How to Treat a Puppy With a Rectal Prolapse

By Adrienne Farricelli

Treatment for a puppy with a rectal prolapse needs to be initiated as soon as possible to prevent serious complications. Attempting to treat a prolapsed rectum at home will only delay treatment in a condition where every second counts. While there's not much you can do at home, you can take some precautionary measures to prevent further damage to the area until you can get veterinary help. Treatment for rectal prolapse involves fixing the prolapse and addressing the underlying problem.

Understanding the Problem

In a normal, healthy dog, the rectum stays put where it's supposed to be. In a dog with a rectal prolapse, one or more layers of the dog's rectum slip down out of place and protrude through the anal opening. The prolapse may be incomplete when only the innermost layer of the rectal tissue temporarily slips out when the dog defecates, or complete, when the prolapsed mass is persistently protruding. Rectal prolapse most commonly affects puppies under 6 months of age who have frequent bouts of severe diarrhea or strain to defecate.

Unlike humans, dogs do not get hemorrhoids, so if you notice any tissue protruding from the anal opening, it's something abnormal that warrants a prompt vet visit.

Importance of Seeking Treatment

Rectal prolapse is one of those medical issues you do not want to delay treatment or waste time trying home remedies. Failure to seek treatment in a timely matter causes the protruding tissue to dry, become traumatized and eventually die, turning blue or black in appearance as seen in chronic cases. Most importantly, left untreated, a puppy with a rectal prolapse will be unable to defecate, which leads to severe illness and eventually death. Timing is of the essence with this condition.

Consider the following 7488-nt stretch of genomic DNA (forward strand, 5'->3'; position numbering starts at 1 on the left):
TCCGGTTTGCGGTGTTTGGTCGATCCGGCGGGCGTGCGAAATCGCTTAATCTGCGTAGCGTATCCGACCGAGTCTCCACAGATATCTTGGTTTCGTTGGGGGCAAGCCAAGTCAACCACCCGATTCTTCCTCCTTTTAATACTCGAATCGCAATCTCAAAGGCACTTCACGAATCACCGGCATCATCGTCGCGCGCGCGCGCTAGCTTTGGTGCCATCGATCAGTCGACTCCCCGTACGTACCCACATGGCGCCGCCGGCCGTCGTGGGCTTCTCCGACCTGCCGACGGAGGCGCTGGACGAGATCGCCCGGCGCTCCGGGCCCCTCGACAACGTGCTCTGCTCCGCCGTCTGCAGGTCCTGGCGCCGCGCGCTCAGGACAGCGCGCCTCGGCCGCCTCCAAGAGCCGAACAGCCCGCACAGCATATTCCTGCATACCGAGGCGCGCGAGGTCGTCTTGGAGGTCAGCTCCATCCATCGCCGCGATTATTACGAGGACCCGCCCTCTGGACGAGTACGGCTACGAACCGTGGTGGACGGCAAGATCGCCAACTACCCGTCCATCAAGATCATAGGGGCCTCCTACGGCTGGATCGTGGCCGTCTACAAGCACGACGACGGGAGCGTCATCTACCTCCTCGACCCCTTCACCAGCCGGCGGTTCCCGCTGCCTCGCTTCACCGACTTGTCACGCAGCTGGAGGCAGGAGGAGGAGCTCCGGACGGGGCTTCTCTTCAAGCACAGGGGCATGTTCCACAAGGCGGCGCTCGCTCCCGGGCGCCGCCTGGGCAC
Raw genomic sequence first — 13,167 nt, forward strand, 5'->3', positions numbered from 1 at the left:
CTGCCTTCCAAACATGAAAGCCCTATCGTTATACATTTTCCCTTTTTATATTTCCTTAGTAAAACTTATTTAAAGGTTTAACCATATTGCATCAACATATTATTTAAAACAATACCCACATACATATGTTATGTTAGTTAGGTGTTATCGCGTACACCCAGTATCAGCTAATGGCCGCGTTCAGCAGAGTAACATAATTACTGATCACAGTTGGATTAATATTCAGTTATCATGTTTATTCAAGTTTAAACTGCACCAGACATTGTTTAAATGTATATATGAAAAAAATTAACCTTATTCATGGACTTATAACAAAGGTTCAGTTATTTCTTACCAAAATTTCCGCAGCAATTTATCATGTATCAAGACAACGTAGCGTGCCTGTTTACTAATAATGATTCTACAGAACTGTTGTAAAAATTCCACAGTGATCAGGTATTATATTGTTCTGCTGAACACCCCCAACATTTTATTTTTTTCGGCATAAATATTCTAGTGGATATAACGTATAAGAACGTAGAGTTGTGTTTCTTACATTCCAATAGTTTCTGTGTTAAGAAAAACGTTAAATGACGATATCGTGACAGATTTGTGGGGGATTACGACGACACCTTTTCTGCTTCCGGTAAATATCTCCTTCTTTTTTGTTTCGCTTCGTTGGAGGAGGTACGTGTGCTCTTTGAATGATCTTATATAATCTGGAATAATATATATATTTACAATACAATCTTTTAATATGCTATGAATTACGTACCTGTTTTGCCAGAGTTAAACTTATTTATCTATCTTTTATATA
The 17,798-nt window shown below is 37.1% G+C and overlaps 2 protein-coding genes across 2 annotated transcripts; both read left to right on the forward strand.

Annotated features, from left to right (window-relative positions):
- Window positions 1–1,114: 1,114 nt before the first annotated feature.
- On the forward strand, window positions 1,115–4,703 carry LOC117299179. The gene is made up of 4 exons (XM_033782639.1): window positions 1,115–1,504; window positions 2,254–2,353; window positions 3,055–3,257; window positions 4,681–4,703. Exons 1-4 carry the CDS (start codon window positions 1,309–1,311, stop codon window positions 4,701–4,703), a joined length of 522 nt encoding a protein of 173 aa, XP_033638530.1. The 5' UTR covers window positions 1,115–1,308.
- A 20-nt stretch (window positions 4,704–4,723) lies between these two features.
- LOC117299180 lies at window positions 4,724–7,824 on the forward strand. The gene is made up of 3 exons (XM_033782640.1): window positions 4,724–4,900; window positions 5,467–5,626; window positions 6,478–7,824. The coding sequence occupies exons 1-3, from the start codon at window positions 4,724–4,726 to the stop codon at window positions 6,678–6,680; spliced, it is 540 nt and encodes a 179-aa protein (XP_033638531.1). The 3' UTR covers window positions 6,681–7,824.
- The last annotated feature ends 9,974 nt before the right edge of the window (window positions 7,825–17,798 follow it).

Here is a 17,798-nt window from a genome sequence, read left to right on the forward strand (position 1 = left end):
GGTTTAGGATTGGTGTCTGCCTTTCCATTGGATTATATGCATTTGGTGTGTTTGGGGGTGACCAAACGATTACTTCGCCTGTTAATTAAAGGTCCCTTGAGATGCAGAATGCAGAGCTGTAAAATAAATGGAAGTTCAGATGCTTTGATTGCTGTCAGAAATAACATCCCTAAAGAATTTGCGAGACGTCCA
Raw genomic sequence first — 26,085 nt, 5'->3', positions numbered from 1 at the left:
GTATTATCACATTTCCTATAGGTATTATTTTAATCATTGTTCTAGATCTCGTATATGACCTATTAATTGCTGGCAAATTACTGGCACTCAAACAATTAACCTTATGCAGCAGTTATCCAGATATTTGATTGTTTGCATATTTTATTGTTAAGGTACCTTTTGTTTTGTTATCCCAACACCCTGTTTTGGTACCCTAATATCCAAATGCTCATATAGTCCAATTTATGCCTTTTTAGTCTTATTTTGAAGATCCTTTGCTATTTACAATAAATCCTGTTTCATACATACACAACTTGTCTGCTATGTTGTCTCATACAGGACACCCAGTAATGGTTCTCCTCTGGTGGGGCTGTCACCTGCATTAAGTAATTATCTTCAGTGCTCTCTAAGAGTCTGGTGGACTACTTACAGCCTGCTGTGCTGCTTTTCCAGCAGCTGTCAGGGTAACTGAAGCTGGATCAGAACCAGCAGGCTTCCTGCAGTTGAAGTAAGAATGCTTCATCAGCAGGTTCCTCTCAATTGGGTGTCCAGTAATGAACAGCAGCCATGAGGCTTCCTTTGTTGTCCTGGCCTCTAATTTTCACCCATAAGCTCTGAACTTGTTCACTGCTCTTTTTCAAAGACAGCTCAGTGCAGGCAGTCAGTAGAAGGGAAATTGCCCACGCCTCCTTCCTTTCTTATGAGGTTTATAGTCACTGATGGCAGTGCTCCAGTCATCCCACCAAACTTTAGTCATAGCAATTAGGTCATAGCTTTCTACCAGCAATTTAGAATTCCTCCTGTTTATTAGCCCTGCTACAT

First Aid Treatment

While you prepare for the upcoming vet visit, you can take some precautionary measures to keep the area clean and prevent further damage to the prolapsed tissue. Spray the protruding tissue with some sterile saline contact lens solution placed into a squirt bottle, or you can make your own version of saline by mixing 1 1/4 teaspoons of table salt with a pint of lukewarm water. Afterward, wear disposable gloves and liberally lubricate the area with KY jelly, suggests Amy Shojai, author, veterinary technician and certified animal behavior consultant. Finally, wrap the area with a towel moistened with saline solution and have a helper keep it in place while you're on the way to your vet.

If your dog tries to lick or chew the area, an Elizabethan collar can help prevent access and prevent further damage.

Treating the Underlying Condition

Once at the vet, treatment will vary based on the underlying cause. For instance, if the puppy has developed repeated bouts of diarrhea, it's important to determine the underlying cause for it. If the diarrhea turns out to be triggered by a a viral infection, a bout of antibiotics may be needed; if it's triggered by a parasitic infestation, an antiparasitic drug will need to be administered. While identifying and treating the underlying cause is a key component of treatment, the prolapse will also need to be addressed.

Treating the Prolapsed Rectum

If the rectal tissue is still alive, the vet may manage to push the prolapsed rectum back into place and temporarily suture the area to prevent another prolapse. If the tissue on the other hand is dry, severely traumatized or dead, the vet may need to perform surgery to amputate the damaged portion. Because of the risk for infections and fecal incontinence, it's best to avoid surgery in the first place by seeking prompt veterinary attention at the first sign of problems.